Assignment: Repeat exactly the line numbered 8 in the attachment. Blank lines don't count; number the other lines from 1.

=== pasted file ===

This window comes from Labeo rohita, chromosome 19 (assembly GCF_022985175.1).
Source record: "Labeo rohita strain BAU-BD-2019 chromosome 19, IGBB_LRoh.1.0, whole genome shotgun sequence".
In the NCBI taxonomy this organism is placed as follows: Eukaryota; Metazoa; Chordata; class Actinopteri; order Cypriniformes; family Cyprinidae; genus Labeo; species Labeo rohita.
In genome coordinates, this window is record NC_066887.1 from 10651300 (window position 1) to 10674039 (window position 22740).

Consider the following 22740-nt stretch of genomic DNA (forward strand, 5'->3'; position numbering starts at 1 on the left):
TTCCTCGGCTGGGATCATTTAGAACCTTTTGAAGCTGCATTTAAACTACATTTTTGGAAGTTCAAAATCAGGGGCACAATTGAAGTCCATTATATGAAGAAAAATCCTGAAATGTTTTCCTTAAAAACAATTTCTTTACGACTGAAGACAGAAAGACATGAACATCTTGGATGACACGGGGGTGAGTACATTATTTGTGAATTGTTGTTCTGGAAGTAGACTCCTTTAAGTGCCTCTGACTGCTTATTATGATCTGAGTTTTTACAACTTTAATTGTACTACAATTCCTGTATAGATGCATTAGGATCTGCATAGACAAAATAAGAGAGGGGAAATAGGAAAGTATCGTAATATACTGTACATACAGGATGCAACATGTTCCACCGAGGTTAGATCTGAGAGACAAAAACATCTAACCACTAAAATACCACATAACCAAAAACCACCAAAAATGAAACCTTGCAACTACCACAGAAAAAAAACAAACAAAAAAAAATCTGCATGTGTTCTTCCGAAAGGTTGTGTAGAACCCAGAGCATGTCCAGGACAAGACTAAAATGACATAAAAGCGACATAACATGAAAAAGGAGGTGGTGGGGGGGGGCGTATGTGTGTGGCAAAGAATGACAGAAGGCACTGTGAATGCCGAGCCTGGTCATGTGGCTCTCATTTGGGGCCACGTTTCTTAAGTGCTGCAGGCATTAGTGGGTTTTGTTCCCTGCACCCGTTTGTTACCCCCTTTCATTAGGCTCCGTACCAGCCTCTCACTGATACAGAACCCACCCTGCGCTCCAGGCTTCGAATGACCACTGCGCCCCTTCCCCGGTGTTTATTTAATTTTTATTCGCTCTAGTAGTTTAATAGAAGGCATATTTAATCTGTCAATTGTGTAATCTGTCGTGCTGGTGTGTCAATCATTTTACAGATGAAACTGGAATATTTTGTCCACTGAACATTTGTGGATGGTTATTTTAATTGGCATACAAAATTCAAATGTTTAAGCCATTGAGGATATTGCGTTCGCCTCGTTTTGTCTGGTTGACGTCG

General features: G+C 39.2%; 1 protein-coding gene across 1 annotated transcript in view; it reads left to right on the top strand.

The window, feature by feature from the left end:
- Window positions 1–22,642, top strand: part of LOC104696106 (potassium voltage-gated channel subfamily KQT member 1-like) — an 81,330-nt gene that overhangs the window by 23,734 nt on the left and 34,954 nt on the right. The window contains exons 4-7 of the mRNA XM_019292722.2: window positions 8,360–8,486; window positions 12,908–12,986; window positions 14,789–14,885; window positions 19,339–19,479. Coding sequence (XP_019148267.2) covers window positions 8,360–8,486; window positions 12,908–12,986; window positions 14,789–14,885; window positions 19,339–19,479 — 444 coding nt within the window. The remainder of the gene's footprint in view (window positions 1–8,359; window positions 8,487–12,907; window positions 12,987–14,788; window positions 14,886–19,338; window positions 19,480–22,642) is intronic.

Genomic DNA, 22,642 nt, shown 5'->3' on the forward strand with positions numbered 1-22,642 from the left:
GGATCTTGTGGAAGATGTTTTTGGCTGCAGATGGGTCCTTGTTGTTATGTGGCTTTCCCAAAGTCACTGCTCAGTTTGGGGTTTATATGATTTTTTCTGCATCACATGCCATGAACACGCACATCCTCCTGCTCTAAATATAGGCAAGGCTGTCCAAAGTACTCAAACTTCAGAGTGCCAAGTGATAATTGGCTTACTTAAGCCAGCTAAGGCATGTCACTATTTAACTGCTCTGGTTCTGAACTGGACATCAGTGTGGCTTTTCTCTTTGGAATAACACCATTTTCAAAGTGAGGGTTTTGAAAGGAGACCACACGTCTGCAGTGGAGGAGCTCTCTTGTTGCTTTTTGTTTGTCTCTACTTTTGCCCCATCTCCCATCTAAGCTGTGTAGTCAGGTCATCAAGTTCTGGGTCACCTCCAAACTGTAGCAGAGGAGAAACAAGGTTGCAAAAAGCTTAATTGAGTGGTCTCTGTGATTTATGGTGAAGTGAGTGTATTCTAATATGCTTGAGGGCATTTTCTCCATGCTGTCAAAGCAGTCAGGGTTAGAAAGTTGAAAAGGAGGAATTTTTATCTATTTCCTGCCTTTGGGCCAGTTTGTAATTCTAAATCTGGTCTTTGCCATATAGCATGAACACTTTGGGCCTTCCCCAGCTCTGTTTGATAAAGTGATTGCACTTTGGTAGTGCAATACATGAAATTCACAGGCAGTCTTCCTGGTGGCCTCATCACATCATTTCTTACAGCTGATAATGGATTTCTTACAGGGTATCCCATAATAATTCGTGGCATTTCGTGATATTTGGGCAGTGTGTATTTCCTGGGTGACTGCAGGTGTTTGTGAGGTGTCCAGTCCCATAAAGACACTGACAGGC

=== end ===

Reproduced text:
The window, feature by feature from the left end: